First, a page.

Souped up: P.E.I. bone broth company looks to expand
Bony Broth Company plans to enter export market with help from provincial grant
The downturn in Alberta's oil and gas industry led a lot of Islanders to seek new employment. In Mike and Julie Taylor's case, it has led to two new businesses in Summerside, P.E.I. — the Bony Broth Company, and Farmed Market and Craft Butchery.
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The Taylors have a small hobby farm, Harmony Hills, where Mike worked from home for western Canadian oil and gas companies when work dried up in 2015.
People are looking for that stuff and they're willing to pay a premium.— Mike Taylor
"At that point we were saying we either need to sell the farm or make something of it," said Taylor, noting the couple had a small flock of chickens. "At the same time my wife was making this nutritious bone broth, part of a diet plan we were following."
Bone broth is a nutrient-dense broth made from boiling animal bones — in this case, chicken and beef. The broth is high in protein, trace minerals, amino acids, collagen and gelatin, Taylor said.
"We've all heard from our mothers and grandmothers and grandmothers when you're feeling under the weather a good bowl of broth or stock will help your ailments," he said.
The Taylors discovered bone broth was a fast-growing food trend, and decided to try making it for others.
'Taking this to the next step'
They got a $5,000 grant from the National Research Council (NRC) to hire Canada's Smartest Kitchen at the Culinary Institute of Canada for recipe development. It helped the Taylors develop recipes including classic chicken and beef, Thai chili lemongrass, Indian masala, Vietnamese pho and more.
The NRC also gave the company $5,000 for shelf life testing and help with production at P.E.I.'s BioFoodTech.
The Bony Broth Co. was launched mid-2015 at the Summerside Farmers Market.
"It's become a bit of a staple there — our sales grew," Taylor said. "We looked at taking this to the next step. We were outgrowing our production facility."
The first full year in operation, 2016, the Bony Broth Co. brought in gross revenue of $45,000, and the Taylors are projecting sales of $100,000 for 2017.
'So many bones'
With the decision to move to a production facility, the Taylors decided to add a small retail storefront in Summerside this summer, called Farmed Market and Craft Butchery.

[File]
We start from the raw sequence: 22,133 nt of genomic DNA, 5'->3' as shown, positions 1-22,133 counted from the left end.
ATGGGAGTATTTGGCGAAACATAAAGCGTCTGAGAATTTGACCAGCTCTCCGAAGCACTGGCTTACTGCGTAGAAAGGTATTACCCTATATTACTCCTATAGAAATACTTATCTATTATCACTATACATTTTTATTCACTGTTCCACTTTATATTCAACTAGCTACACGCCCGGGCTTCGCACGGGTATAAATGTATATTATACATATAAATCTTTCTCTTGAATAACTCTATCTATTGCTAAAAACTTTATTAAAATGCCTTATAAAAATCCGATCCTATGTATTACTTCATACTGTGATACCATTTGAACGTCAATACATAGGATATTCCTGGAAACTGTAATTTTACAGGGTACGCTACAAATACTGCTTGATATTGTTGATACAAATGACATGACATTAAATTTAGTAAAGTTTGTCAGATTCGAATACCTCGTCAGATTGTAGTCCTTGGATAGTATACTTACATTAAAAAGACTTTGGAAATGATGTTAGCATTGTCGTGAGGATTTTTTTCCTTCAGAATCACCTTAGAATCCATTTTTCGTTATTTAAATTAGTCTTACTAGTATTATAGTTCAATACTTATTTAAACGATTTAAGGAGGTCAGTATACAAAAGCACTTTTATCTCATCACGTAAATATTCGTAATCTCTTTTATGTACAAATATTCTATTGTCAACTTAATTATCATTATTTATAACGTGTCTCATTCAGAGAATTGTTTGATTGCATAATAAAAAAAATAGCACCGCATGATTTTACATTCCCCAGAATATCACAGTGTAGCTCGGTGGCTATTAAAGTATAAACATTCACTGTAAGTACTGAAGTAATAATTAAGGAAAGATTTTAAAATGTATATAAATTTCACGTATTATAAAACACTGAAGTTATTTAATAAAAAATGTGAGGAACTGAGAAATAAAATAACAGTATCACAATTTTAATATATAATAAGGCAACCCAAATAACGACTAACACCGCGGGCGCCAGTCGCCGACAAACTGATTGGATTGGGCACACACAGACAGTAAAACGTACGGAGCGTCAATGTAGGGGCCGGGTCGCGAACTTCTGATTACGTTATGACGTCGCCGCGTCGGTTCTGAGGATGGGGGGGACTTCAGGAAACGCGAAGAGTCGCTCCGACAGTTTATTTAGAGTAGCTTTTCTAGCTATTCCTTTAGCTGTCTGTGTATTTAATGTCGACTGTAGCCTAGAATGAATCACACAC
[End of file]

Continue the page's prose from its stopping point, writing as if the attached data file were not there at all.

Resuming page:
Now, the Taylors are selling about 100 litres of bone broth a week at the farmers market, their own store, and three other retailers in Summerside and Charlottetown.
"Going through so many bones for our bone broth, we have a side of meat as well, so we make meat products, too," Taylor explained. The company currently uses 100 chickens a week for broth, buying many of them from small, local farmers — some of whom have ramped up production to serve the demand.
The store also carries other local food products such as Heart Beet Organics kombucha on tap and Glasgow Glen cheeses.
'Willing to pay a premium'
The price of $18 a litre hasn't put off customers, Taylor said.
"We're finding more and more that people are looking for locally raised, nutritious, naturally grown," Taylor said. "People are looking for that stuff and they're willing to pay a premium."
The broth company received a $25,000 Ignition grant from the province, which it's using to ramp up production for export, including detailed bilingual nutrition labels, a bigger walk-in freezer and bigger pots for broth cooking.
Do we just want to grow to a certain level, make a decent living off it, be happy there?— Mike Taylor
They now fill all the containers by hand, but precision can be difficult, Taylor said, so they're also looking at buying a filling machine.
The couple, who have two small children, have also invested about $100,000 of their own money. A family member also invested $25,000.
The broth company's three employees are now making and freezing 100 litres of broth a day, building up enough stock to sell a couple of pallets to sell to a customer in Nova Scotia.
"When you're a small company and trying to ship-off-Island, meeting shipping minimums is the challenge," Taylor said. He's hoping to partner with another business that has cold storage in Nova Scotia so he can sell cases of the broth to stores in the Maritimes, rather than by the pallet.
How big is too big?
Another export challenge is that there's no federally inspected chicken abatoir in P.E.I. — and the federal government requires any meat-based products shipped off-Island have animals from a federally inspected plant. Taylor found an exemption in the Meat Inspection Act for products that are made from the inedible portions of the animal and are less than two per cent fat — so the company refined its recipe to ensure the low fat content.
The decision on how big to grow the company is always on the couple's mind, especially in the fickle world of food trends, Taylor said. Should they ramp up production, selling more but making less per litre?
Right now the Bony Broth Co. makes "about a 70 per cent margin," but selling it through a distributor will cut into that drastically, Taylor said.
"We toy with that quite often — do we just want to grow to a certain level, make a decent living off it, be happy there? Or do we want to go to wider national distribution and have to produce more, make less per container? We haven't made that decision yet.
"As of right now, the goal is to continue to grow and see where that leads us," Taylor said, noting some of that will depend on the longevity of bone broth's popularity.
The Taylors have their eyes on emerging trends, having attended the Canadian Health Food Association's convention recently in Toronto.
"We did set up a big enough facility so we can look at making other products," Taylor shared. They're now making some products geared toward the popular ketogenetic diet, which have flown off the shelves, he said.
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